baserunners advance on the ball in the dirt because it kicks too far away from the catcher. it doesnt matter how you block if you stop a runner from 3rd from scoring -- bottom line is results. however, there is a way -- that is against the norm that will allow catchers to control the ball in the dirt and stop the ball from kicking out.
i know there will be a lot of feedback on what i am about to say, so before i do, here is the history of it. In spring training in 2002 with the yankees, our catching instuctor had us get to our normal blocking stance, then instead of being upright and curling in our shoulders, he had us stick our chest and stomach out. from their our glove was positioned against the cup with both fore arms buried deep inside the slot where your hips and legs connect. automatically, from a front veiw, the forearms disappear and all that is seen is the chest protector. next, we leaned over so our chest was completely horizontal to the ground (i see the look on all of your faces - bear with me). we leaned over until we hit a breaking point with our body - just before your weight would cause you to fall over on your mask. from there he threw balls in the dirt at us- being at a standstill. the ball stopped directly underneath us every time. then we were told to imagine dribbling a basketball, and how to stop a bouncing ball by forcing it to the ground. next ball thrown we took our chest, and at impact force it straight down. and again the ball was forced to the point directly under our body.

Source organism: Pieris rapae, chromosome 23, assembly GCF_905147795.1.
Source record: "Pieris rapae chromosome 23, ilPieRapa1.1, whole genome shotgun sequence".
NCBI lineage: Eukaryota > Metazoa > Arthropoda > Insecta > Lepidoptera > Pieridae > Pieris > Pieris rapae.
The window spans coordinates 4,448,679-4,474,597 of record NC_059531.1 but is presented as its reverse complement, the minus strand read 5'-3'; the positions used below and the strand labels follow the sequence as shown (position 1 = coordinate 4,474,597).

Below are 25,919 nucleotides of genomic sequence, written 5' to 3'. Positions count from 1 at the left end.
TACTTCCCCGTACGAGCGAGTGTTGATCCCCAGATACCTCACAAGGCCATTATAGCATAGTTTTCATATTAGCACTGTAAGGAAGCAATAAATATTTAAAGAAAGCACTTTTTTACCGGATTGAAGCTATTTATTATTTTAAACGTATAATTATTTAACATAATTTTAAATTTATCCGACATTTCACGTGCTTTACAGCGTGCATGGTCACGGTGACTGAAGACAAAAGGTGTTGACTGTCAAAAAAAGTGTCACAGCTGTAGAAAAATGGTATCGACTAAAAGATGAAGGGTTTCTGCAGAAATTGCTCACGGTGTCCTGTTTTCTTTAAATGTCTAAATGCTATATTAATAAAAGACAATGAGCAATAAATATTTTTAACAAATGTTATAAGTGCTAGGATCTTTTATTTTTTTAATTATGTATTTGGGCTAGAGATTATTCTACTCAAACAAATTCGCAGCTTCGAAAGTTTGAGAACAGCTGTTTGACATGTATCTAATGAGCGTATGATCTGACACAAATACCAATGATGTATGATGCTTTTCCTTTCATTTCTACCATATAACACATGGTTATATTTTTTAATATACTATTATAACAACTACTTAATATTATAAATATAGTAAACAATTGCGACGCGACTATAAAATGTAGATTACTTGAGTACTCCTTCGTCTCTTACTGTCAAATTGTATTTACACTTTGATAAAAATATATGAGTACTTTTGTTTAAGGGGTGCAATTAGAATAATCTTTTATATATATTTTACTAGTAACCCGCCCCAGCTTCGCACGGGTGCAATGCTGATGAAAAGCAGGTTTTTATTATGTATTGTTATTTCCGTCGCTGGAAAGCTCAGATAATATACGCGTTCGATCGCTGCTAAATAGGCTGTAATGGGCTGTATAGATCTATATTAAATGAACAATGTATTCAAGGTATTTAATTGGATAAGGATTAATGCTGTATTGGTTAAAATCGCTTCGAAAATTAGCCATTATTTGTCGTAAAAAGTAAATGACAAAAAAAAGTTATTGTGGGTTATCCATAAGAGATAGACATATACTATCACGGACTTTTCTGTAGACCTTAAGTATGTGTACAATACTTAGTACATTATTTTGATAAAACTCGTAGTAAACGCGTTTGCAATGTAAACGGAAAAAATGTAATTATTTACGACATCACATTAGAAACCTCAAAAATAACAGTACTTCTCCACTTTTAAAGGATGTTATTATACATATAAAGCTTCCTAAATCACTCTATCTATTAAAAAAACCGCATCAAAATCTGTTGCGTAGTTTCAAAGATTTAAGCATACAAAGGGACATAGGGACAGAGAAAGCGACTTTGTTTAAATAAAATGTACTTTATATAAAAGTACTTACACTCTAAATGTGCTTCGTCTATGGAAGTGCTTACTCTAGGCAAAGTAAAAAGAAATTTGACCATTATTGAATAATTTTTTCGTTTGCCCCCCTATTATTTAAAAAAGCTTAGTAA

here is the part where all of you can chime in on -- because it makes no sense. we got into our position again but he then stood at an angle coming from 3rd base. now, if a ball is moving in a straight line, to block it you have to have your body in a straight line to meet it head on--- right? ..... nope, wrong....
balls were thrown at that angle and low and behold the ball stuck under your body every time. when a slider or change up comes in at an angle, when it hits the ground, the ball will change paths and come in a straight line. this is why blocking sliders or curve balls causes the ball to kick to the sides. now instead of sliding to the right or left, with the body turned in with the outside shoulder turned in, we would come forward (still squared up to the pitcher) but end up on the side of the plate. this cuts down the distance that the ball will travel and hit you once it hits the dirt.
i can tell you this, once i got a feel for it, i started to attack and control balls in the dirt....... and i didnt take a ball in the forearms again (thats 4 years of playing without getting hit their)
have fun with this one.. i am waiting for lots of feedback on this